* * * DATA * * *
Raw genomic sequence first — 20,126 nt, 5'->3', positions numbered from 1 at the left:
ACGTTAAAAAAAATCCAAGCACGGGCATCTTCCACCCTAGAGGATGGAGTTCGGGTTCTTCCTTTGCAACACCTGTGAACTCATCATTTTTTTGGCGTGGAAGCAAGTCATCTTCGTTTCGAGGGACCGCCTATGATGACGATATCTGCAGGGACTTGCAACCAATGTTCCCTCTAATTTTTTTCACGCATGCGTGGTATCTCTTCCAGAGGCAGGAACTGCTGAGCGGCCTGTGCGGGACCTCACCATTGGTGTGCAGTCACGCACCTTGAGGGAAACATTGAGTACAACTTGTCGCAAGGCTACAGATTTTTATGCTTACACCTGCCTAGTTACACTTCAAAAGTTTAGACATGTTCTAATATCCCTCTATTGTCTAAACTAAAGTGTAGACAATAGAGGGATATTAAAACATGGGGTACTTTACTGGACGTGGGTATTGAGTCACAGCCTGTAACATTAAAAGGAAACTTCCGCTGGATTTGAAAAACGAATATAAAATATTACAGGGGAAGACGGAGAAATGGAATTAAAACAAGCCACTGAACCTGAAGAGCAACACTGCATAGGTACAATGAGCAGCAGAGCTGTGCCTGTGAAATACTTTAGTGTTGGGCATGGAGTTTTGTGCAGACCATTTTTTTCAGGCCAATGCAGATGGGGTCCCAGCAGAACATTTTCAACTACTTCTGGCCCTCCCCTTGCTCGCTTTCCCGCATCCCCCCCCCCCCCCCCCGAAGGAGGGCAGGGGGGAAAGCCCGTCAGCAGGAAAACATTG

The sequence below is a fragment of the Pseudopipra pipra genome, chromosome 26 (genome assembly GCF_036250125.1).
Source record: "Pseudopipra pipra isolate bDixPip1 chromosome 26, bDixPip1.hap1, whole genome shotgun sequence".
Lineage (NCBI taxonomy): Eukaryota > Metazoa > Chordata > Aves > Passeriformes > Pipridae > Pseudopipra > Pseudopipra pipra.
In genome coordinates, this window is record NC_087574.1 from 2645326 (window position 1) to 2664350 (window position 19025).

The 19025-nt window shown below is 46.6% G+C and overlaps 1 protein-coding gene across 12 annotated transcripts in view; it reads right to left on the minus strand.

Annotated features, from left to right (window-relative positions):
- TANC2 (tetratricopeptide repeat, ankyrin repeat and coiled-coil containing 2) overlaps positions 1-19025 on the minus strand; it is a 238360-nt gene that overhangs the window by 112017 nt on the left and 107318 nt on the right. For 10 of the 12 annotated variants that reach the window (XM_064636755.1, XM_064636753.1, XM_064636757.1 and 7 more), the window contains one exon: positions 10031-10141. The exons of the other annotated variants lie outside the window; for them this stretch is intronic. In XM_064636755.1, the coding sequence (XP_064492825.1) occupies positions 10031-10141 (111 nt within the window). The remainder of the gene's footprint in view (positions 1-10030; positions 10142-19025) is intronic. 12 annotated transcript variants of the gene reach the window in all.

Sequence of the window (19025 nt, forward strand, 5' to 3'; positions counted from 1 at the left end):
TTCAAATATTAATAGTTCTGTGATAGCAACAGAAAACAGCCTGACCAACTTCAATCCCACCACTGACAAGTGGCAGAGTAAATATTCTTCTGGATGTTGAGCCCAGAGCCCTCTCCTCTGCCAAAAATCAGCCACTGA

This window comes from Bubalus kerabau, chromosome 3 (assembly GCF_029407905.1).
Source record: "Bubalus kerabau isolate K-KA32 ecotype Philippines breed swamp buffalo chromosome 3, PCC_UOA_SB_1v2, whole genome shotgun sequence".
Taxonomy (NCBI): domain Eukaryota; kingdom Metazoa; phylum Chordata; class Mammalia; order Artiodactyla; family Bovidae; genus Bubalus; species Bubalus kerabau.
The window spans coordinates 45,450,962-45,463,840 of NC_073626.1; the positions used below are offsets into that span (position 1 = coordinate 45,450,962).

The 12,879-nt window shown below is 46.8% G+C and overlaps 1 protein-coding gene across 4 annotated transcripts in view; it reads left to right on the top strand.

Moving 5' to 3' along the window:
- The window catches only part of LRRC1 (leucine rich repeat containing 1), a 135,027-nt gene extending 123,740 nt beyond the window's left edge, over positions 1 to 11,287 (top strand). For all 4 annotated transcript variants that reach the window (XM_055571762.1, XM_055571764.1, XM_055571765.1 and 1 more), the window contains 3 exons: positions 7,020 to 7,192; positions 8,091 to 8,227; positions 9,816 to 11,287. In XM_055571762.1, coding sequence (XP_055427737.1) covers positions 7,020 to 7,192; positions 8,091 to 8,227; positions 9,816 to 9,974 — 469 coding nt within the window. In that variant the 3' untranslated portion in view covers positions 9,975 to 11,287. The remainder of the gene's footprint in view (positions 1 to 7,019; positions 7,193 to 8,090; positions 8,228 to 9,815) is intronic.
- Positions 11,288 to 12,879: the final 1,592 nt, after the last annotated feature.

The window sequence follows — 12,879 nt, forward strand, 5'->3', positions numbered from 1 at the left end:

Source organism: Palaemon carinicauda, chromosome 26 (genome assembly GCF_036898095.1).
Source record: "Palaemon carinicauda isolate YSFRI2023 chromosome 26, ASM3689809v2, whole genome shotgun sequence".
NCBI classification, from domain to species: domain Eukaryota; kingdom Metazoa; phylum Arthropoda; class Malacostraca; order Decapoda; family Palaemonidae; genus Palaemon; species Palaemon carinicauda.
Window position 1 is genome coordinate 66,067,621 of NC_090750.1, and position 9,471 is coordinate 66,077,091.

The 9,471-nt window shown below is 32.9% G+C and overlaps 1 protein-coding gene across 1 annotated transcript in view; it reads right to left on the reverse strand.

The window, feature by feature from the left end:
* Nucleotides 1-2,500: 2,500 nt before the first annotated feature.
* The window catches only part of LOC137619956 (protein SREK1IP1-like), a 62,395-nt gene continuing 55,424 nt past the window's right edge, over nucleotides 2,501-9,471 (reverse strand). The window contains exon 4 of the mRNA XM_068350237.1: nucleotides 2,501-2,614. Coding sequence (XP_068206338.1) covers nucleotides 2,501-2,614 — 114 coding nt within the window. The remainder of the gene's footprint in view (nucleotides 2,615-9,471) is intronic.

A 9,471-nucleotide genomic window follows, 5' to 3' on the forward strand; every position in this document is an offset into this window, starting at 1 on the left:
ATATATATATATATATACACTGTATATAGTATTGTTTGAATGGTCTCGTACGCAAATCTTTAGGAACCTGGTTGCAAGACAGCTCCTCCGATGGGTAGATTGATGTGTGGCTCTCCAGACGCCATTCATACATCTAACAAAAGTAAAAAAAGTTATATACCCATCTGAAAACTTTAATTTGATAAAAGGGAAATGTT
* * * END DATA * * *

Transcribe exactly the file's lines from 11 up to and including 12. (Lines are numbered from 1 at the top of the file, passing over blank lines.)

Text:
TTCAAATATTAATAGTTCTGTGATAGCAACAGAAAACAGCCTGACCAACTTCAATCCCACCACTGACAAGTGGCAGAGTAAATATTCTTCTGGATGTTGAGCCCAGAGCCCTCTCCTCTGCCAAAAATCAGCCACTGA

This window comes from Bubalus kerabau, chromosome 3 (assembly GCF_029407905.1).